Even so, Boeheim can rightfully claim, "We've established ourselves as one of the better teams in the country. We're starting to attract the highly recruited kids like Bouie and freshman Rick Harmon, and we've gotten some big wins outside our area, which is something other Eastern teams haven't been able to do."
But it is home in renovated Manley that Syracuse is toughest. The Orangemen have lost only 27 times there since 1963, and just five since 1971. During the current 33-game streak, Michigan State is the only club to come as close as eight points. "No matter what you hear about the fans or the officials here, the only way you can have a record this good is with talent," says Boeheim.
Iona has neither the tradition nor the resources of Syracuse, but it does have a manic coach and two quality players in Ruland, a 6'9" sophomore, and Glenn Vickers, a 6'3" junior guard. Valvano sold both of them on the challenge of building a program from the bottom, although both had plenty of opportunities to start at the top. "We're the Rocky of college basketball," Valvano says. "It won't be long before we're a hell of a team. But we have to realize that when we play a really good team we can determine the outcome of the game ourselves, instead of sitting back and waiting for our opponent to do it."
There were signs this attitude was developing in the win over Utah State, a Top 20 team last year and a good one this season. Iona built a 13-point lead in the second half, let it slip down to one and then built it right back up. During the Gaels' winning surge, Ruland showed why schools such as Kentucky were drooling over him before he signed with Iona. He intercepted a Utah State pass in his defensive half of the floor, dribbled downcourt, flipped a behind-the-back pass to a teammate on the wing and, upon taking a return toss, dunked the basket that gave the Gaels a 64-55 lead. "Knowing we're supposed to win is a new kind of pressure for us," Valvano says. "It's like putting a bow tie on a pig. You can dress him up, but he doesn't know how he should act."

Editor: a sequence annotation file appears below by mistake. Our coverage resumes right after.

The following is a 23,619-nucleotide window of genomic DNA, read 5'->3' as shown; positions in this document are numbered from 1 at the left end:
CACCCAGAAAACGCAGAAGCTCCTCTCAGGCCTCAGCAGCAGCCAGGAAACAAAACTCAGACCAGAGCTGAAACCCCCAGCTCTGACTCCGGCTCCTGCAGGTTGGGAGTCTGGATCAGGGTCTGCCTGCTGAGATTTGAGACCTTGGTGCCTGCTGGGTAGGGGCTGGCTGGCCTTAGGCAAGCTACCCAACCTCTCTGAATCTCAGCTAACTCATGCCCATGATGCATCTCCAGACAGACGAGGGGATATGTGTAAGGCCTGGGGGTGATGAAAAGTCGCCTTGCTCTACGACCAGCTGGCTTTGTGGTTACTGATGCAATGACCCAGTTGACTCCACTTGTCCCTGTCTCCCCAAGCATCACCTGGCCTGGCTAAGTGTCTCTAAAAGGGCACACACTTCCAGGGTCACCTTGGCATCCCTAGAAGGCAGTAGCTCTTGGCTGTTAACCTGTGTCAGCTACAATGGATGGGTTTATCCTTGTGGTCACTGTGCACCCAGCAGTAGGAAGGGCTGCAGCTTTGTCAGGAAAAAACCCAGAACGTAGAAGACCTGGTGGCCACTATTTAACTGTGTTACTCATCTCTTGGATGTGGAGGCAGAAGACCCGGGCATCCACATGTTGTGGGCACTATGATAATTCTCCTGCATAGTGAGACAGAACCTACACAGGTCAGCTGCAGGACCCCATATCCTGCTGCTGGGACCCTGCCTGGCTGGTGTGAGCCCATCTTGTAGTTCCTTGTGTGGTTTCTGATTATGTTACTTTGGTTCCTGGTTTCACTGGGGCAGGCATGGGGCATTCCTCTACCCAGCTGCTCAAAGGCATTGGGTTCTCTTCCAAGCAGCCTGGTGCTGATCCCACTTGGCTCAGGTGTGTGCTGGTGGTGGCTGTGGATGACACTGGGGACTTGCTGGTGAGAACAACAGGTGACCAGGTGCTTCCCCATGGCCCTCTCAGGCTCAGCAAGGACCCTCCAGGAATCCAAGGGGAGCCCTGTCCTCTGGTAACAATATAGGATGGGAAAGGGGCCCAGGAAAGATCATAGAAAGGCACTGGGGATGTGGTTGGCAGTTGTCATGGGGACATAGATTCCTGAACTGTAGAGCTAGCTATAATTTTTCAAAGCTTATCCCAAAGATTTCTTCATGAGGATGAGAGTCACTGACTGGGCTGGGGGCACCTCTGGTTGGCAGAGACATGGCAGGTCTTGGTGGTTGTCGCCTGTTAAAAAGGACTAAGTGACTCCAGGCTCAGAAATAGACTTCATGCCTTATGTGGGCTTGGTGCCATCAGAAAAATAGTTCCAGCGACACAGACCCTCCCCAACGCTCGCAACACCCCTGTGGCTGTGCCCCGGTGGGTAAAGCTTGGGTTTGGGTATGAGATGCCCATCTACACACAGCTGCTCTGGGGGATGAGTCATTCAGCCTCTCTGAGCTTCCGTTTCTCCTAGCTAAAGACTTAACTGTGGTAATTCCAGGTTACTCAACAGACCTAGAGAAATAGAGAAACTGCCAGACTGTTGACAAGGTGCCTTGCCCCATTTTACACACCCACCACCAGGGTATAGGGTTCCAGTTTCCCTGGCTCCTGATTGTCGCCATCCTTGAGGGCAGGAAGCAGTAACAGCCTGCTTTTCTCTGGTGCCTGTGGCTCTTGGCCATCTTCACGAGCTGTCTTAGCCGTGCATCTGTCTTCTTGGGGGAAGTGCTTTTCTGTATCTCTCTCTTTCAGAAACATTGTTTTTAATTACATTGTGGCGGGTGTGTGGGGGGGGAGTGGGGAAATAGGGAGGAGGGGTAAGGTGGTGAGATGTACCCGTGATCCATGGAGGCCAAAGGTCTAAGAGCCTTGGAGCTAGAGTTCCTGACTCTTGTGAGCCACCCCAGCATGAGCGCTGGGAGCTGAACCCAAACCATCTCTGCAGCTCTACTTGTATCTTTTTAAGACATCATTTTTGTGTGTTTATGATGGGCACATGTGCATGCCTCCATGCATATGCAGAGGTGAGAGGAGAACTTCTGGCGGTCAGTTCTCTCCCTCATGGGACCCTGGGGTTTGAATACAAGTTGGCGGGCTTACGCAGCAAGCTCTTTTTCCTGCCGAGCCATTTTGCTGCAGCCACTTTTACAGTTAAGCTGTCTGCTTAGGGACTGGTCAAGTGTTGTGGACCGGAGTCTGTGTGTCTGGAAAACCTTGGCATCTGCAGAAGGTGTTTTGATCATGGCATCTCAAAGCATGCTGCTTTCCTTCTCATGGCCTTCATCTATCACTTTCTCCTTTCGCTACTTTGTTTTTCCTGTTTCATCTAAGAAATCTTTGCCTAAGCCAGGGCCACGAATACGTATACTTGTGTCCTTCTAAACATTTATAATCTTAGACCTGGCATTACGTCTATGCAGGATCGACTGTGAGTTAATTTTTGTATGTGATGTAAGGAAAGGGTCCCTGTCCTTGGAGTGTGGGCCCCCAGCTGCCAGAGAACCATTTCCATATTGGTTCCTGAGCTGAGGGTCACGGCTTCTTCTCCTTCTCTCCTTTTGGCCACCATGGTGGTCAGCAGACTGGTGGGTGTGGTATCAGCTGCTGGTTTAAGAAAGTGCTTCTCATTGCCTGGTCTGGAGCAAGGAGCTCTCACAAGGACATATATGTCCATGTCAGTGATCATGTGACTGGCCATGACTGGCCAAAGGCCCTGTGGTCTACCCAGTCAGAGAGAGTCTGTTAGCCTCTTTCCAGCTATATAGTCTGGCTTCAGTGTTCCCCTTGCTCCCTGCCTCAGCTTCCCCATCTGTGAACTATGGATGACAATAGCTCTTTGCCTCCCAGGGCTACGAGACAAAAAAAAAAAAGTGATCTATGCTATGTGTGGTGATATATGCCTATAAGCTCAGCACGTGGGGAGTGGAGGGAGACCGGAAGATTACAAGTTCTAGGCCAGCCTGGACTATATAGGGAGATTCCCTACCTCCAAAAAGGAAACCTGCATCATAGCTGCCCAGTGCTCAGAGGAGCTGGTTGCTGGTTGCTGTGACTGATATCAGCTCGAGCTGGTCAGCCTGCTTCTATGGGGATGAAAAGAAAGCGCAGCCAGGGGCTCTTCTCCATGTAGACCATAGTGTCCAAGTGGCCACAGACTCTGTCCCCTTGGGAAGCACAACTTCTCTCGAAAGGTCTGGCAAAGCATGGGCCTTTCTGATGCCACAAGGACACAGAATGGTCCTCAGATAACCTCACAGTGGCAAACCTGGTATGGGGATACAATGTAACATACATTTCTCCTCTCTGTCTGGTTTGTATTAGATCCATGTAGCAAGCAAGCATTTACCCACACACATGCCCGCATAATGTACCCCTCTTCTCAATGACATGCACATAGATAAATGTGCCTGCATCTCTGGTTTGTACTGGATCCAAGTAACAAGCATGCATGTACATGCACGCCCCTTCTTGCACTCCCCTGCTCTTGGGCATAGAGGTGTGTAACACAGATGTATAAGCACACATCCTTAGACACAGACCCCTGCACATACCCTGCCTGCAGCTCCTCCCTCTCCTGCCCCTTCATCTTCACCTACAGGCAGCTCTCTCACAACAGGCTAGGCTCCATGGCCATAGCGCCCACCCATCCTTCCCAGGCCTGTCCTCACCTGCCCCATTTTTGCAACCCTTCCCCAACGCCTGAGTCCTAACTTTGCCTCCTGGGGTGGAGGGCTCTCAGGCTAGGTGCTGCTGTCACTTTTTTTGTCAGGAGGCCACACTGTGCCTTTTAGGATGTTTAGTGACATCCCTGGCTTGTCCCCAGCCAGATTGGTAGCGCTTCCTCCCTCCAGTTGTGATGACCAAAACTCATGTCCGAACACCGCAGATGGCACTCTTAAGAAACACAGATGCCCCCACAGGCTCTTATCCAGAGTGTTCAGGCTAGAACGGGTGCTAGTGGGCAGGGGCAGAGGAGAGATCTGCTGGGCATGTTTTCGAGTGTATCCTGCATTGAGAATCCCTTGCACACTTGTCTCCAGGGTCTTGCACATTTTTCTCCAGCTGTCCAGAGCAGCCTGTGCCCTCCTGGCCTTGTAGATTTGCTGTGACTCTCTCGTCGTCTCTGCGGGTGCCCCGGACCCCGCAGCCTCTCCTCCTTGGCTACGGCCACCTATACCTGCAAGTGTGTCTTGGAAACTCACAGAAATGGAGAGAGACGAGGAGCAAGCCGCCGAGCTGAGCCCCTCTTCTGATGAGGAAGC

Last Saturday night the finery of success was worn best by Syracuse. Shackleford led all scorers with 30 points; Bouie had 18 and blocked eight shots; and six other Orangemen played 17 minutes or more. Iona's frustration after its shining moment in the first half was epitomized by Ruland. Although he scored 21 points and grabbed 14 rebounds, he also committed 10 turnovers and spent most of the second half vainly waving for the ball before finally fouling out. Valvano called the Bouie-Ruland matchup a "standoff," but if it was, it was more a tribute to the vastly improved Bouie than it was an accomplishment for Ruland.
Iona, now 3-1, can only aspire to the success Syracuse has enjoyed for years. The Orangemen are so jaded that they even grouse about the home winning margin. "We're spoiled around here," Boeheim says. "If we're not ahead by 25 or more, we think something is wrong." But, of course, that does not happen very often.